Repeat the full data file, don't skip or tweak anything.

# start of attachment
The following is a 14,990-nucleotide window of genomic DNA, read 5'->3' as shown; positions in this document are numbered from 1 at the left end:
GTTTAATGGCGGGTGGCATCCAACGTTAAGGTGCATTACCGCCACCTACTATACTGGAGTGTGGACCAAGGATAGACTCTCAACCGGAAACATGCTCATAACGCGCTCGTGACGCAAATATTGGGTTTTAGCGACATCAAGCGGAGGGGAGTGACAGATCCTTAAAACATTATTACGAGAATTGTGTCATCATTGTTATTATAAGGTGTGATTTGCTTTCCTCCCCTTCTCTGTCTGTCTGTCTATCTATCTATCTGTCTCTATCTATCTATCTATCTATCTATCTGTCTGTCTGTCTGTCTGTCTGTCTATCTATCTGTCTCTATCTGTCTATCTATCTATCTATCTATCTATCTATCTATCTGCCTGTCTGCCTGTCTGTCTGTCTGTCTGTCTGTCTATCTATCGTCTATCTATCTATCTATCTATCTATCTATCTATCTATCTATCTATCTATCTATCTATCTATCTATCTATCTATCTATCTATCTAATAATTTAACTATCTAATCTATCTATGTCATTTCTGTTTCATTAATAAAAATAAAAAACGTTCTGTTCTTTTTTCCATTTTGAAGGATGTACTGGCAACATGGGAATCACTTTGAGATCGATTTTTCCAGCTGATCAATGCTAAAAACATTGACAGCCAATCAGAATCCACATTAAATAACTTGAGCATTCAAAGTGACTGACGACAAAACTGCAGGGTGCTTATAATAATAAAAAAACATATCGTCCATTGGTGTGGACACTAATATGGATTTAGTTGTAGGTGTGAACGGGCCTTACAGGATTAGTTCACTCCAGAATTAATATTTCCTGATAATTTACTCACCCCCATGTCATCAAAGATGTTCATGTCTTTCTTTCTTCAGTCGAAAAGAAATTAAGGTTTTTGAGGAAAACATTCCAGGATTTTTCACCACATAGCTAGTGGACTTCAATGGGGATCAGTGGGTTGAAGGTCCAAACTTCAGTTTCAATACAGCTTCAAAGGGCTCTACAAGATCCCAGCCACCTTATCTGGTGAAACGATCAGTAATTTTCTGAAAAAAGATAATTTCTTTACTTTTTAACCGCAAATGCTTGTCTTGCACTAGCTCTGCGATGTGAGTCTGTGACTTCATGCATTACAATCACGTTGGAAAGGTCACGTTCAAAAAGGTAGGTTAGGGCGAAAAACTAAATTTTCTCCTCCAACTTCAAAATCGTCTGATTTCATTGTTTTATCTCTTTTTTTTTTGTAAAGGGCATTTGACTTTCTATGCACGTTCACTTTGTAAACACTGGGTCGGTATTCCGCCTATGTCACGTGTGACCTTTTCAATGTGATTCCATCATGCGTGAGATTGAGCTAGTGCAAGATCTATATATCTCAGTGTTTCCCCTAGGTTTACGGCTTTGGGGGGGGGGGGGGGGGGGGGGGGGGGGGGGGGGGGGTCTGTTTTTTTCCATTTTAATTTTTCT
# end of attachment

The following is a 14,990-nucleotide window of genomic DNA, read 5'->3' as shown; positions in this document are numbered from 1 at the left end:
GTTTAATGGCGGGTGGCATCCAACGTTAAGGTGCATTACCGCCACCTACTATACTGGAGTGTGGACCAAGGATAGACTCTCAACCGGAAACATGCTCATAACGCGCTCGTGACGCAAATATTGGGTTTTAGCGACATCAAGCGGAGGGGAGTGACAGATCCTTAAAACATTATTACGAGAATTGTGTCATCATTGTTATTATAAGGTGTGATTTGCTTTCCTCCCCTTCTCTGTCTGTCTGTCTATCTATCTATCTGTCTCTATCTATCTATCTATCTATCTATCTGTCTGTCTGTCTGTCTGTCTGTCTATCTATCTGTCTCTATCTGTCTATCTATCTATCTATCTATCTATCTATCTATCTGCCTGTCTGCCTGTCTGTCTGTCTGTCTGTCTGTCTATCTATCGTCTATCTATCTATCTATCTATCTATCTATCTATCTATCTATCTATCTATCTATCTATCTATCTATCTATCTATCTATCTATCTAATAATTTAACTATCTAATCTATCTATGTCATTTCTGTTTCATTAATAAAAATAAAAAACGTTCTGTTCTTTTTTCCATTTTGAAGGATGTACTGGCAACATGGGAATCACTTTGAGATCGATTTTTCCAGCTGATCAATGCTAAAAACATTGACAGCCAATCAGAATCCACATTAAATAACTTGAGCATTCAAAGTGACTGACGACAAAACTGCAGGGTGCTTATAATAATAAAAAAACATATCGTCCATTGGTGTGGACACTAATATGGATTTAGTTGTAGGTGTGAACGGGCCTTACAGGATTAGTTCACTCCAGAATTAATATTTCCTGATAATTTACTCACCCCCATGTCATCAAAGATGTTCATGTCTTTCTTTCTTCAGTCGAAAAGAAATTAAGGTTTTTGAGGAAAACATTCCAGGATTTTTCACCACATAGCTAGTGGACTTCAATGGGGATCAGTGGGTTGAAGGTCCAAACTTCAGTTTCAATACAGCTTCAAAGGGCTCTACAAGATCCCAGCCACCTTATCTGGTGAAACGATCAGTAATTTTCTGAAAAAAGATAATTTCTTTACTTTTTAACCGCAAATGCTTGTCTTGCACTAGCTCTGCGATGTGAGTCTGTGACTTCATGCATTACAATCACGTTGGAAAGGTCACGTTCAAAAAGGTAGGTTAGGGCGAAAAACTAAATTTTCTCCTCCAACTTCAAAATCGTCTGATTTCATTGTTTTATCTCTTTTTTTTTTGTAAAGGGCATTTGACTTTCTATGCACGTTCACTTTGTAAACACTGGGTCGGTATTCCGCCTATGTCACGTGTGACCTTTTCAATGTGATTCCATCATGCGTGAGATTGAGCTAGTGCAAGATCTATATATCTCAGTGTTTCCCCTAGGTTTACGGCTTTGGGGGGGGGGGGGGGGGGGGGGGGGGGGGGGGGGGGGTCTGTTTTTTTCCATTTTAATTTTTCT